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Guatemalans protest attempts to overturn the results of presidential election

MICHEL MARTIN, HOST:

We're back in this hemisphere now. For just over a week now, roads across Guatemala have been blocked to protest what demonstrators say is an attempt to overturn the results of the recent presidential election. The protest kicked off after the attorney general's office raided the country's electoral commission. They tore into election materials and forcefully took boxes from the hands of election commissioners. Since then, tens of thousands of Guatemalans have taken to the streets. NPR's Eyder Peralta has this report.

UNIDENTIFIED PERSON #1: (Speaking Spanish).

UNIDENTIFIED PEOPLE: (Speaking Spanish).

EYDER PERALTA, BYLINE: Just 22 miles outside of the capital, the Inter-American Highway is blocked by a few dozen people. They've thrown tires on the ground. Out with the corrupt, they chant. If the people don't have peace, a sign reads, the damn government won't, either.

PRUDENCIA MACHAN AZURDIA: (Speaking Spanish).

PERALTA: Prudencia Machan Azurdia is in her 70s. She says her heart was moved. Bernardo Arevalo, an anti-corruption crusader, won the presidential race by a landslide, she says, and she's here to defend her vote. Then, unexpectedly, she turns to something closer to her heart.

AZURDIA: (Speaking Spanish).

PERALTA: Azurdia says her daughter went missing during the Civil War in the 1980s. Like many other Indigenous people here, she's never found a body, never found confirmation that she was killed.

AZURDIA: (Speaking Spanish).

PERALTA: "We're here fighting, demanding that they at least give us the bones." And maybe, she says, the president she voted for can do that.

UNIDENTIFIED PERSON #2: (Singing in Spanish).

PERALTA: We traveled through dozens of roadblocks. What we found was that a country that had descended into cynicism and apathy the past few years had suddenly found its voice. Back in August, Arevalo have surprised everyone by winning the presidential race. And suddenly, a huge swath of Guatemala has found reason to hope. Maybe, they say, Arevalo could finally bring equity. Maybe he could fix an education system that leaves so many illiterate. Maybe, they hope, he could kick-start an end to endemic corruption.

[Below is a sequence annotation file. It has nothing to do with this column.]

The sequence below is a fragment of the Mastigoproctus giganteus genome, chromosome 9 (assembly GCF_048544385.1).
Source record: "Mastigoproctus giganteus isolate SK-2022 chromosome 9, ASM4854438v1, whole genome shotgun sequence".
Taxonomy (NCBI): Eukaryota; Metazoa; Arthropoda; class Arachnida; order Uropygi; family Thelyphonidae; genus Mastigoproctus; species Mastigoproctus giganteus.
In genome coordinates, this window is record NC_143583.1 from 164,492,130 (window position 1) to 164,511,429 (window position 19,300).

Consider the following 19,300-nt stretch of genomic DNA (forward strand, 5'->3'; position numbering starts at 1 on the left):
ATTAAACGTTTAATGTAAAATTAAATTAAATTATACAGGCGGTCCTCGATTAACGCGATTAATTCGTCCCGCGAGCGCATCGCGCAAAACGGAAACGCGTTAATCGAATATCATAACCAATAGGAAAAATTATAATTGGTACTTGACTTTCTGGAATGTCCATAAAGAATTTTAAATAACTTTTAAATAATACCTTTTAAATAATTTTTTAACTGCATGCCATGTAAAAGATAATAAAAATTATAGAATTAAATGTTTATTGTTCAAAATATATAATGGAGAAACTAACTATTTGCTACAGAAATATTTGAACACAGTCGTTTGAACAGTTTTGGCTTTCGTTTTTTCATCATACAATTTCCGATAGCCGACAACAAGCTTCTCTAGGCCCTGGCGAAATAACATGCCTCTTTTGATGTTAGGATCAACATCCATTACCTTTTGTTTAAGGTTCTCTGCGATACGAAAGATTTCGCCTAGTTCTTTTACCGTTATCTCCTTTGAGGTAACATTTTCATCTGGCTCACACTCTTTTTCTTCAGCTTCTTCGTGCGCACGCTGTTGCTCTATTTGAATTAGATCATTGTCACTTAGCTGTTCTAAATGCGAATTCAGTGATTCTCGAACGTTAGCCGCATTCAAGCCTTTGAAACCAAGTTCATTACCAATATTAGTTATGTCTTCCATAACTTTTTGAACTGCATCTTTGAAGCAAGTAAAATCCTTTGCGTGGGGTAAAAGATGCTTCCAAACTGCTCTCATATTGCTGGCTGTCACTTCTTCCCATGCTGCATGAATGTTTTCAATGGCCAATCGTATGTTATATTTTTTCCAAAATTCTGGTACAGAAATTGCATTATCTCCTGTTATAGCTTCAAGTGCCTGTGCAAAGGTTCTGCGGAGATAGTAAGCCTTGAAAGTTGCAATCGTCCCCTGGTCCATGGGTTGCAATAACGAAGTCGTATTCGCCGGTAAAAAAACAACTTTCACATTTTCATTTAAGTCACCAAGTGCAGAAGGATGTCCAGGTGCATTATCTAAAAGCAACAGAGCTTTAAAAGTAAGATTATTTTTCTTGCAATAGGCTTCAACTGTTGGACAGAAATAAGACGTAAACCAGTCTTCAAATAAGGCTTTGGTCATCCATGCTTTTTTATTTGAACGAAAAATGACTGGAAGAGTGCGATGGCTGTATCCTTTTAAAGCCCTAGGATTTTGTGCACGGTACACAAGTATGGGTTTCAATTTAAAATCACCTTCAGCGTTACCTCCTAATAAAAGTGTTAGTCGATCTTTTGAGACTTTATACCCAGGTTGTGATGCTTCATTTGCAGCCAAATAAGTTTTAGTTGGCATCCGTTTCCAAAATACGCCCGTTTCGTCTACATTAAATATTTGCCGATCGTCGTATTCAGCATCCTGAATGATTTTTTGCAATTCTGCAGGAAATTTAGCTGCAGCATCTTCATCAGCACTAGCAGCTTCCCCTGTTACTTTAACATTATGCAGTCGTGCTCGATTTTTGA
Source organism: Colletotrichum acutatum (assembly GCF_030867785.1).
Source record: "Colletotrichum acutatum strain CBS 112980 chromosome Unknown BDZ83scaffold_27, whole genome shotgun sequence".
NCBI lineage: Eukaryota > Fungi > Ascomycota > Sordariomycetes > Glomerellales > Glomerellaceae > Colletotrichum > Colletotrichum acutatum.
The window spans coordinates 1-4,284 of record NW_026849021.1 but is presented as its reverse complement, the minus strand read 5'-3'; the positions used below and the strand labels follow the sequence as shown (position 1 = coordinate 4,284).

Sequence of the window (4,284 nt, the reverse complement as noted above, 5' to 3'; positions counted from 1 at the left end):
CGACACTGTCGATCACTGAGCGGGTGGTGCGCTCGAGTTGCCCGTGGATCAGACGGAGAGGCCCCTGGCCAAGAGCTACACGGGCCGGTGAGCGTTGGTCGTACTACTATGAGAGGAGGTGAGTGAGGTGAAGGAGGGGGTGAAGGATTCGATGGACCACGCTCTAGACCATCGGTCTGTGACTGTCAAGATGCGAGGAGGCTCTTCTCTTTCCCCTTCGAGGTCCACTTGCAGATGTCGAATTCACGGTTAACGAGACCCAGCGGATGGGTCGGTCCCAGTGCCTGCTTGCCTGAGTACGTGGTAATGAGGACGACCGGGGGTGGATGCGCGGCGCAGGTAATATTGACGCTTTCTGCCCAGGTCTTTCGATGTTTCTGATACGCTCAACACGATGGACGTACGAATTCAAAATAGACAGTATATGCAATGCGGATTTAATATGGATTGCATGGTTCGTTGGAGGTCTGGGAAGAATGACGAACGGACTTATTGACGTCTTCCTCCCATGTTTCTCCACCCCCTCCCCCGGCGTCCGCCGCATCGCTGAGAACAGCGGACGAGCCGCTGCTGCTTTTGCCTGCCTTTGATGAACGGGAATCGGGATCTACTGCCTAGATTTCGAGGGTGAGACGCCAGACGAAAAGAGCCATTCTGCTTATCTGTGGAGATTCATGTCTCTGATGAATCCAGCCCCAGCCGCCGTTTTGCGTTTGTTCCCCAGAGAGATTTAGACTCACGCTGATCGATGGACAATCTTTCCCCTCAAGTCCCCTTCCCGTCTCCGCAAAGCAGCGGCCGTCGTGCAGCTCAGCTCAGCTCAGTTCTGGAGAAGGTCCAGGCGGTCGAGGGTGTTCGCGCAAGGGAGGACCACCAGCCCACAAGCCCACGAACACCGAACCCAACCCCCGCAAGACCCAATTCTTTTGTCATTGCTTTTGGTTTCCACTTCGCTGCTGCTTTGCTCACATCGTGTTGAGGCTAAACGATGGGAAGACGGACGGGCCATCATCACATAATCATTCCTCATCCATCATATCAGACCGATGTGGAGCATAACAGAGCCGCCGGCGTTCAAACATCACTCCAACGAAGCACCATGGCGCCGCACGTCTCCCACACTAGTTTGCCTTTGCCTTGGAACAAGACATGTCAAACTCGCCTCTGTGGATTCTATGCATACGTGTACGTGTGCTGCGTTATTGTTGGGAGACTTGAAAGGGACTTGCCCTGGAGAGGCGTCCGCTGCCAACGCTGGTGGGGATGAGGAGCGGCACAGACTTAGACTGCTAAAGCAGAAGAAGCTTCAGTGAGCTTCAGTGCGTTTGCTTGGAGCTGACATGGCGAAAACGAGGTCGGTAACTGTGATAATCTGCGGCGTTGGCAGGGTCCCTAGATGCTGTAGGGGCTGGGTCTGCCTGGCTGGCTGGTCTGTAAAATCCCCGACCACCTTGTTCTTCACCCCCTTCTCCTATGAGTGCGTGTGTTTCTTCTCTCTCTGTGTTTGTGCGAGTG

(CROSSTALK)

PERALTA: Across the roadblocks, the hope of every Guatemalan is projected onto the president-elect. We see people dancing. We see them sharing food. One huge intersection is blocked by Indigenous shamans performing a blessing ceremony.

UNIDENTIFIED PERSON #3: (Speaking Spanish).

PERALTA: The shamans have started a huge fire here in the middle.

UNIDENTIFIED PERSON #3: (Speaking Spanish).

PERALTA: And they're praying for end to the violence, they say, an end to the killings.

UNIDENTIFIED PERSON #3: (Speaking Spanish).

PERALTA: They're praying for this protest movement to be successful.

AMILCAR DE LEON QUECHE: (Speaking Spanish).

PERALTA: "We did not want this fight," says protester Amilcar de Leon Queche. But there's a reason. In Guatemala, he says roads get built with public money, and just months later, they fall apart. Hospitals are lacking supplies because politicians steal the money. He says the last straw was when he saw investigators forcefully make their way into the electoral commission.

QUECHE: (Speaking Spanish).

PERALTA: "We're sick of their abusiveness," he says. "We're sick of them stepping on our dignity. We're sick of them stepping on our votes."

QUECHE: (Speaking Spanish).

PERALTA: "Let's fight today," he says, "so we don't have to fight tomorrow." The organizers of the strike say they will not lift the roadblocks until the attorney general has stepped down. And beginning today, the plan is to paralyze the capital. Eyder Peralta, NPR News, on the road across the highlands of Guatemala.

(SOUNDBITE OF NORTH AMERICANS' "CUTTY") Transcript provided by NPR, Copyright NPR.

NPR transcripts are created on a rush deadline by an NPR contractor. This text may not be in its final form and may be updated or revised in the future. Accuracy and availability may vary. The authoritative record of NPR’s programming is the audio record.

Eyder Peralta is NPR's East Africa correspondent based in Nairobi, Kenya.